Lorraine Shemesh creates an untethered kaleidoscope from the distortions of the body reflected in those most primal of elements: sunlight and water. With luscious thick paint, fragments of the figure act as an anchor to turbulent motion, producing both tension and excitement, the struggle of staying afloat.
The paintings are a balance of contradictions. “Tilt” is dominated by the large stabilizing circle of a luminous purple inner tube. Although there is a sense of solidity and safety from below, the figure above reads as delicate, almost dissolving, in the strong light above.
The large scale of the paintings – up to 6 feet in height – adds to a sense of being surrounded by larger than life-sized figures and forcefully moving water. With “Spots,” the almost bruised-colored flesh of the foreground’s giant thigh is transformed, as the underwater anatomy becomes abstract shapes of glowing green and pink. There is a joy to these vibrant brushstrokes and splashes, adding to the viewer’s pleasure, enticing the immersion into a disorienting environment.
Twisted and foreshortened patterns observed in the fabric clinging to bodies and currents of water are examined further in this exhibition by the inclusion of Shemesh’s work in clay. This is the first time her work in porcelain and stoneware, paint and graphite, have been exhibited together and having the integration of related motifs is illuminating.
Brilliant color prevails in the paintings but her drawings and clay pieces are studies in monochrome. All the better to focus on the essentials of form, the repetitions and deviations of patterns. The flowing shapes in “Black & White Tiltled Vessel” and “Small Checked Black & White Cylinder” could be straight out of one of her pool images.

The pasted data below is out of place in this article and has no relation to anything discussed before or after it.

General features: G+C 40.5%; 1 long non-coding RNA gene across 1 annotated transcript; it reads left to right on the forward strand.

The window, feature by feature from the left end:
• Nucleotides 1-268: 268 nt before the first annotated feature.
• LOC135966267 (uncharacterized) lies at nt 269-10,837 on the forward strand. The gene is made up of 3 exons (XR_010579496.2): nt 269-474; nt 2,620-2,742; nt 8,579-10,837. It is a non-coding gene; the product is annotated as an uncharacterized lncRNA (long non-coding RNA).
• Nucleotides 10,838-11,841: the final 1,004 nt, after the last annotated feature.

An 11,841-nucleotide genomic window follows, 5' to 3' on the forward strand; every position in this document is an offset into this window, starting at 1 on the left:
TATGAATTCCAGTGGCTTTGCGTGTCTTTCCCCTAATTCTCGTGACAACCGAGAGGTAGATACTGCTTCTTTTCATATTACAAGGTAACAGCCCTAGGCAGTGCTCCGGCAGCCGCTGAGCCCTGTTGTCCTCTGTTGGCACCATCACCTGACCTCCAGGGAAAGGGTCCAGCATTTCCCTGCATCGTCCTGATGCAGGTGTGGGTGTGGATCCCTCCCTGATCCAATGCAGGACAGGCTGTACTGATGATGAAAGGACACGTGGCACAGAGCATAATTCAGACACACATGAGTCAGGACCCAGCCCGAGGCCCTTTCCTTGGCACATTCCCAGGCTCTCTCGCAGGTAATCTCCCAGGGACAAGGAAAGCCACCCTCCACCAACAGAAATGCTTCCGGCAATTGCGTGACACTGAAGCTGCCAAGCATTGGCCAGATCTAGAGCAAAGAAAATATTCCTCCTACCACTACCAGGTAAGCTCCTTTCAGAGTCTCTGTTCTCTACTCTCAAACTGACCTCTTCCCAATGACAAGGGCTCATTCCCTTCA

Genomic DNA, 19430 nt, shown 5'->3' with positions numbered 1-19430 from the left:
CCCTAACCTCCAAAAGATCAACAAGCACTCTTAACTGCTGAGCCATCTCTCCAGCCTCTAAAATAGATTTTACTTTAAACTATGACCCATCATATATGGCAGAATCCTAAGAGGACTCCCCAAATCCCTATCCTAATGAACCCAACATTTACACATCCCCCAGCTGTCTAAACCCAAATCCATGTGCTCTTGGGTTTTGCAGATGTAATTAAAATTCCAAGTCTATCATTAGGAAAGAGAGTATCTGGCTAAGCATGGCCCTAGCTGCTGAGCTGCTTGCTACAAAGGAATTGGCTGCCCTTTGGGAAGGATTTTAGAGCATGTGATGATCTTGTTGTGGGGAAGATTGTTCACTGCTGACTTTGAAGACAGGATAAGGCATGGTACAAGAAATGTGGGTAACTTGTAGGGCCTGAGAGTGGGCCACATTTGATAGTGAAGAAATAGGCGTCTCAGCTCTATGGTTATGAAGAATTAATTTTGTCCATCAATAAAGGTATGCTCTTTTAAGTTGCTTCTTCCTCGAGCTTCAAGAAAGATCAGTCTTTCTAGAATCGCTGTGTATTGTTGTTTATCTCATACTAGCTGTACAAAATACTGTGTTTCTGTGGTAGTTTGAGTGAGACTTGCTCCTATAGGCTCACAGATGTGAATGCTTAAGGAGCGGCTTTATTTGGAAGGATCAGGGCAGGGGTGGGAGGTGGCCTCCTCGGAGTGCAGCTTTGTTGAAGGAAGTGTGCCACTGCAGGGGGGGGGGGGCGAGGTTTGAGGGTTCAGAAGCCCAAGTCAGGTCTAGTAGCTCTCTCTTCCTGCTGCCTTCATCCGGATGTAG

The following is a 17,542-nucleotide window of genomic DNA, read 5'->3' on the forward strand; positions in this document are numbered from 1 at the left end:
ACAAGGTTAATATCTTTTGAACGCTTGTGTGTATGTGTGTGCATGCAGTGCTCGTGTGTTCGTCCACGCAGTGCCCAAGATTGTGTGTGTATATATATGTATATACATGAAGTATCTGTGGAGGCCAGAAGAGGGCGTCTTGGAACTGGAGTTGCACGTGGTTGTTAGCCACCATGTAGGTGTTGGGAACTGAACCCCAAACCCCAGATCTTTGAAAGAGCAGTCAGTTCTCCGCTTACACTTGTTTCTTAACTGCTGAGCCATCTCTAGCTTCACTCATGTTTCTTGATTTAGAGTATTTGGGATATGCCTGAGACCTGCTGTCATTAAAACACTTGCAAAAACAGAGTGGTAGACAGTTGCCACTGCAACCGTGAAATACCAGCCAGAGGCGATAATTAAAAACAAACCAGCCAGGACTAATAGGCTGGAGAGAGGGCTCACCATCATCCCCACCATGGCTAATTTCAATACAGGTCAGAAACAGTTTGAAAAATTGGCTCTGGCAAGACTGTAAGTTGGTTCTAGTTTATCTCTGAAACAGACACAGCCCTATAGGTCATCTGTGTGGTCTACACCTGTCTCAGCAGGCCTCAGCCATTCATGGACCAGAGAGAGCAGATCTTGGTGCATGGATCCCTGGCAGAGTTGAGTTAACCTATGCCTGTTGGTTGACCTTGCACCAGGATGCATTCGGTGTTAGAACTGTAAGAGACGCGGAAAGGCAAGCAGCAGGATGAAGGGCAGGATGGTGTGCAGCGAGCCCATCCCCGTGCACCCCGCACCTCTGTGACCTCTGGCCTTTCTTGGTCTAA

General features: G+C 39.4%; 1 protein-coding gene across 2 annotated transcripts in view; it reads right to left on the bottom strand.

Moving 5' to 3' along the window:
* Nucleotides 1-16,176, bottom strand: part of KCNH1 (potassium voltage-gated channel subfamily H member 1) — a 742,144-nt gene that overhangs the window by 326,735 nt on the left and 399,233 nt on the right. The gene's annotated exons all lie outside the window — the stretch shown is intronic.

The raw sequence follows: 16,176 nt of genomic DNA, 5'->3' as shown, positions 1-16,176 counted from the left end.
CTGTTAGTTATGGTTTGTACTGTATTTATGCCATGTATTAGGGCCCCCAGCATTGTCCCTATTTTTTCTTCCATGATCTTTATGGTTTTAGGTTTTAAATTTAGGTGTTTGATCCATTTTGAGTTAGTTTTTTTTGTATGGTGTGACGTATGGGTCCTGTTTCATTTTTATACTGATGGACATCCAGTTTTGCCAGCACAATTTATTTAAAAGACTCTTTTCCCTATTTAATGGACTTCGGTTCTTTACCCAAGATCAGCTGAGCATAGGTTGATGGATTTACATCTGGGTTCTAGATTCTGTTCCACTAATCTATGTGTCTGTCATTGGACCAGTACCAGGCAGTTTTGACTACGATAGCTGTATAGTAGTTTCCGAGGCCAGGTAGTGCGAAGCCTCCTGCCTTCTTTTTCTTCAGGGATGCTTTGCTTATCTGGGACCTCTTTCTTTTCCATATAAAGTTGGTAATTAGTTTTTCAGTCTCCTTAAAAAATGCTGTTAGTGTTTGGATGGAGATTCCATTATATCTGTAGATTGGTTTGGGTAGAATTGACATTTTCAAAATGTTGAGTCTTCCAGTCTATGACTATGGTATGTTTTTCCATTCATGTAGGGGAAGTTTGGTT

To obtain the eloquent graphics of her clay work, Shemesh employs the formidable Japanese technique called of Neriage. This is a time-consuming process of layering different colored clay bodies which are then hand built, or worked on a banding wheel. While bringing sinuous twists and swirls to the clay, the unity of the color is retained throughout the vessel. The materials of earth and the intense fire needed to bring them to fruition (often destructive, many pieces don’t survive the extreme heat of the kiln) are an intrinsic counterpoint to the images of water and air of her larger works.
The mirroring of figures, one intact, one disordered, is a theme that permeates Shemesh’s compositions. Not surprisingly, in one who has trained as a dancer, she is well aware of both the body’s strengths and frailties. The opposing curves made of the swimming woman in “Crescent,” one muscular and highlighted with the sun’s reflections, the other so fragmented as to almost be unrecognizable, are double versions of the body’s physicality.
The various techniques explored in this show infuse and echo each other, but the sensation of impassioned movement, often with a precarious edge, abounds. Color penetrates and incite. For Shemesh, the materials in her hands contain fire and water, light and dark, the gravitational pull of order into chaos becomes a meditation on the passage of time and the keenly felt circumstances of life itself.
LORRAINE SHEMESH: Inside Out
May 7th – June 2nd, 2016
Gerald Peters Gallery
24 East 78th Street
New York NY 10075
Writing by Bascove